Mary had, on November 4, 1677, married William of Orange, a Dutch Protestant prince. The English Parliament saw William as a suitable alternative to James II, who was deposed by the "Glorious Revolution" and went into exile. Mary was invited to take the throne, but she refused to do so unless her husband was named King as well. Parliament agreed and William and Mary became joint rulers - the only time this happened in British history. Mary had the legitimate claim of succession to the throne, while William had the armies of the Dutch republic to defend it.
On the continent William used England's forces to continue his long series of wars against Louis XIV of France. This kept him out of England for much of his reign. In his absence it was Mary who dealt with the court and parliament of England. She was a expert politician and her presence in Britain gave her husband a great deal of freedom to wage his wars. It is believed that their personal relationship was not a successful one. Mary's three pregnancies all ended in stillbirth.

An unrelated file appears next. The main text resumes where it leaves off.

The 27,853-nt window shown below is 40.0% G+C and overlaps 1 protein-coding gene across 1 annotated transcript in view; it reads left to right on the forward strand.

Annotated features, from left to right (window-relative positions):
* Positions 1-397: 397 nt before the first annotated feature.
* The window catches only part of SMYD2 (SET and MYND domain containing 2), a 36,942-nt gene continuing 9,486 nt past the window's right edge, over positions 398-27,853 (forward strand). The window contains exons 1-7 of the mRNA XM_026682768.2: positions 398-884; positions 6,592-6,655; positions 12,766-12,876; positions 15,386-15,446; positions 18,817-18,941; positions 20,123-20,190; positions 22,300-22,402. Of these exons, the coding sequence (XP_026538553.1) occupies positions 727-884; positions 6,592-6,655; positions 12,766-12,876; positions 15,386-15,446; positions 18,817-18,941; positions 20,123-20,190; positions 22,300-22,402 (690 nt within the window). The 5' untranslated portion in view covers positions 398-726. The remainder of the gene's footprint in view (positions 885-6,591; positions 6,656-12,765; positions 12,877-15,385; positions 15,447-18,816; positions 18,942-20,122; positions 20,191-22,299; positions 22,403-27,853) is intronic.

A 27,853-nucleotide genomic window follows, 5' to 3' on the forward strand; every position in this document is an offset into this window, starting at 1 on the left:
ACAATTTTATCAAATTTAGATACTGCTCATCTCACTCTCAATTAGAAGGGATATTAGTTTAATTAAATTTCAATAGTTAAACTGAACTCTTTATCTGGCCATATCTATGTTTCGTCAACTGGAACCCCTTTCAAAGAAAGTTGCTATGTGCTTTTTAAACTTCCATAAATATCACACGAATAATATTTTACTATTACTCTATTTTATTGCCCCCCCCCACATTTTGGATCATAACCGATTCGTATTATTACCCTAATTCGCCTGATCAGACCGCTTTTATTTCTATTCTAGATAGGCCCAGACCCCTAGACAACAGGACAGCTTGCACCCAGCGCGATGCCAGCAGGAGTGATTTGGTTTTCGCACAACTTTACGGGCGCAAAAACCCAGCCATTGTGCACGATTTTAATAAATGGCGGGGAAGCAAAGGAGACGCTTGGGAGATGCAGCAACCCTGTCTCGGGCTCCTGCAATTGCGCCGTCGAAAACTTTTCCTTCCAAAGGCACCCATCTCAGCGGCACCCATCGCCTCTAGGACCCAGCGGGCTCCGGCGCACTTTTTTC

Mary died of smallpox and the unpopular William reigned alone until his death. They are buried at Westminster Abbey.
King William was succeeded by Mary's younger sister, Anne.
See also British Monarchs
- A profile of Mary alongside other influential women of her time:http://www.guide2womenleaders.com/womeninpower/Womeninpower1670.htm
|William and Mary preceded by:
James II of England/
James VII of Scotland
|List of British Monarchs||succeeded by:
her husband William III who reigned on his own